Magistrate Hellen Onkwani | Nairobi, Kenya


Definition of trafficking

Trafficking in Persons is the recruitment, transportation, transfer, harbouring or receipt of persons, by means of the threat or use of force or other forms of coercion, of abduction, of fraud, of deception, of the abuse of power or of a position of vulnerability or of the giving or receiving of payments or benefits to achieve the consent of a person having control over another person, for the purpose of exploitation.

In Kenya, people are trafficked on promises for better pay abroad, better life; good earnings; child marriage; forced marriage.

Kenyan Laws

  • Counter Trafficking in Humans Act, No. 8 of 2010
  • Kenya Citizenship and Immigration Act, 2011
  • Constitution of Kenya, 2010
  • International laws ratified by Kenya as per article 2(5) constitution
  • Proceeds of Crime and Anti Money Laundering Act, 2017
  • Victim protection Act No.17 of 2014
  • Prevention of Terrorism Act No. 30 of 2012

Common nationalities trafficked to/through Kenya

  • Nepalese
  • Indians
  • Ugandans
  • Tanzanians

Reason for trafficking

  • Sextortion
  • Prostitution
  • Child labour
  • Sell for organs
  • Cure for HIV Aids


  • Parents
  • Agents
  • Guardians
  • Relatives
  • Children’s homes

Why Kenya as the transit point for victims

  • Indian Ocean, which is the major link for the East African region
  • Conflicts
  • Weak enforcement mechanisms
  • Weak boarder point control
  • Corruption
  • Entry into Somalia for terrorists
  • Humanitarian disasters, vulnerability in situations of crisis
  • Trafficking of heroin, cocaine, cannabis and amphetamine-type stimulants (ATS) into and through Eastern Africa is increasing
  • International airports in Nairobi, Kenya, and Addis Ababa, Ethiopia are key entry points for illicit drugs into the region, due to the frequent commercial flights from Asia and the Middle East
  • The seaports of Dar es Salaam and Mombasa are also entry points favoured by drug traffickers

Key causes for the growth in trafficking include:

  • The growing domestic market for illicit drugs in East Africa and the entire African continent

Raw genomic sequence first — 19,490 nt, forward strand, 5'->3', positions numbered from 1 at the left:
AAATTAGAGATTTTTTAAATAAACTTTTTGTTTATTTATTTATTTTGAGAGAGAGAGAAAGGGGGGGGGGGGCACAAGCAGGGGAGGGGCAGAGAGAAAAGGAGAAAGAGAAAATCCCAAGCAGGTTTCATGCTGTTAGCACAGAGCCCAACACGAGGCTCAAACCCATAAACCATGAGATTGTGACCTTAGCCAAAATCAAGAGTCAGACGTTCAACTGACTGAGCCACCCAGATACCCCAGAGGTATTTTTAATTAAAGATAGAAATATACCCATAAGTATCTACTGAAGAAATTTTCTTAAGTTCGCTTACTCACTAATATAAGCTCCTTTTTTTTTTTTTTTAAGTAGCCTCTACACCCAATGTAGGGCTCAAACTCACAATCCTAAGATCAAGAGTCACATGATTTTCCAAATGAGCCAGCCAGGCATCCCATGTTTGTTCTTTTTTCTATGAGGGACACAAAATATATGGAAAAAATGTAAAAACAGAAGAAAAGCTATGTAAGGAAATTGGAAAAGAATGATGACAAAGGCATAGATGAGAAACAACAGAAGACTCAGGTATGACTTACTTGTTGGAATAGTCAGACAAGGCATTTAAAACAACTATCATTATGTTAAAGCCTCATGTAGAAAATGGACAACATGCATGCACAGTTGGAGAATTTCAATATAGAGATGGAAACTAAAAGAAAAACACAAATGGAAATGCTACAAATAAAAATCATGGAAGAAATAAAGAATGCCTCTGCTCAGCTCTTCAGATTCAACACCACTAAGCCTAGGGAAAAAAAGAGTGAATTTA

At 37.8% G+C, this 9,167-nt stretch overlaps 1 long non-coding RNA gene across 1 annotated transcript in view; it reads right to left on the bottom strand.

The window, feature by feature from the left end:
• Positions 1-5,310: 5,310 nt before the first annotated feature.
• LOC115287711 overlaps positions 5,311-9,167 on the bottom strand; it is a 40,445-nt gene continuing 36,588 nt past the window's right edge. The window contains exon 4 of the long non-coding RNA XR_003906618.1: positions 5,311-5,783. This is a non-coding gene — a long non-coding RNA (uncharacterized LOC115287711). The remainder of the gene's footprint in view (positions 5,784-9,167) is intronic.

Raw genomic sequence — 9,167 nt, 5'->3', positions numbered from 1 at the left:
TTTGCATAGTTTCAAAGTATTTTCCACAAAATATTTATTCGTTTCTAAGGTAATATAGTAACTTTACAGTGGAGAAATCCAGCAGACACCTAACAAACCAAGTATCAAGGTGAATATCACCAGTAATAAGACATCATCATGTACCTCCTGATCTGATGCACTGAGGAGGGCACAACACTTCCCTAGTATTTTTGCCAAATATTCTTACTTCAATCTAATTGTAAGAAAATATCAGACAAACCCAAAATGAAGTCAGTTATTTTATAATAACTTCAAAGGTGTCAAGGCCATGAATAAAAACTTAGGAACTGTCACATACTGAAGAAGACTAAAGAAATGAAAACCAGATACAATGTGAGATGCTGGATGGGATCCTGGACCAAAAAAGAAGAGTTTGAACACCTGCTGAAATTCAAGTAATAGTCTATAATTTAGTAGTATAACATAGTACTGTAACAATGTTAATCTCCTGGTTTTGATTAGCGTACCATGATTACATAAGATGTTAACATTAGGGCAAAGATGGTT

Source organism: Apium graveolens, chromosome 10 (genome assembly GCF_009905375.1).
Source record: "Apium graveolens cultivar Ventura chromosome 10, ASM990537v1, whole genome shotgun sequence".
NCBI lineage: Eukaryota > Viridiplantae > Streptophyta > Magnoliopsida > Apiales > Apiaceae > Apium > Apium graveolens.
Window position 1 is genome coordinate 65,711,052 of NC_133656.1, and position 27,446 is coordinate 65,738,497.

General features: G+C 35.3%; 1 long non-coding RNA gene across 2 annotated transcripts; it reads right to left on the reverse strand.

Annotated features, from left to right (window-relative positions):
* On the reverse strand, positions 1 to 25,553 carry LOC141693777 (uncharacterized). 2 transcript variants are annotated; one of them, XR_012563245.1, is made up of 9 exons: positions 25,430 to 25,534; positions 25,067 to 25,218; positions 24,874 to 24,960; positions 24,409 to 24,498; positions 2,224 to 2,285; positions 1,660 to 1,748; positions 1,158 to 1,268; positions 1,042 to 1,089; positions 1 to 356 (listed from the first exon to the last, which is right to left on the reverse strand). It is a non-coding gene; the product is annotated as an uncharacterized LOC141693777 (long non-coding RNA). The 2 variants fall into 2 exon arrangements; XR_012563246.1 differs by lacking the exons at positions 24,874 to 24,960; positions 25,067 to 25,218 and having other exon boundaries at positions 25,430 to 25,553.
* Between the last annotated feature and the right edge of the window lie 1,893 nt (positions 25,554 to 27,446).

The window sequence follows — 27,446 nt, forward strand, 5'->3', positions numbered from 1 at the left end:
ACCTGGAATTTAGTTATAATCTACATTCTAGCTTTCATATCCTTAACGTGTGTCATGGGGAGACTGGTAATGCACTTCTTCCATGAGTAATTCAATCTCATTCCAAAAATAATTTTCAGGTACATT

• Frequent international flights
  • Inadequate trafficking controls, making Eastern Africa a convenient transit point for drug trafficking to the African continent at large, Europe and North America
  • Corruption amongst law enforcement and customs officers based at the seaports and airports

Challenges in handling trafficking cases

  • Lack of safe houses for the victims
  • Language barrier
  • Lack of interpreters
  • Long trial procedures due to complexity of trafficking cases
  • Lack of specialized courts to handle trafficking cases
  • Victims charged under the immigration laws instead of the perpetrators
  • Perpetrators are never arrested
  • Terrorism

Authorities efforts to fight these crimes

  • Office of Public Prosecution
  • Judiciary
  • Police-ATPU
  • Immigration Department
  • Victim Protection Unit

Statistics which reflect the situation

  • Relatively new area
  • Many cases prosecuted as immigration cases-victims
  • We have less than 50 cases at Milimani Law Courts specifically on trafficking
  • Major trafficking cases never get to the courts
  • Trafficking cases ongoing are for perpetrators who bring in challenged children to beg for their own economic empowerment

Social awareness on trafficking

  • A major concern
  • Lack of knowledge on the existing laws
  • Ignorance

Way forward

  • Training of judicial officers, prosecutors and police on trafficking laws
  • Establishment of specialized courts to deal with trafficking cases
  • Creating awareness on the various forms in which trafficking manifests itself
  • Introduction of a training course on the Kenyan schools on important laws to the students
  • Economic empowerment to women and girls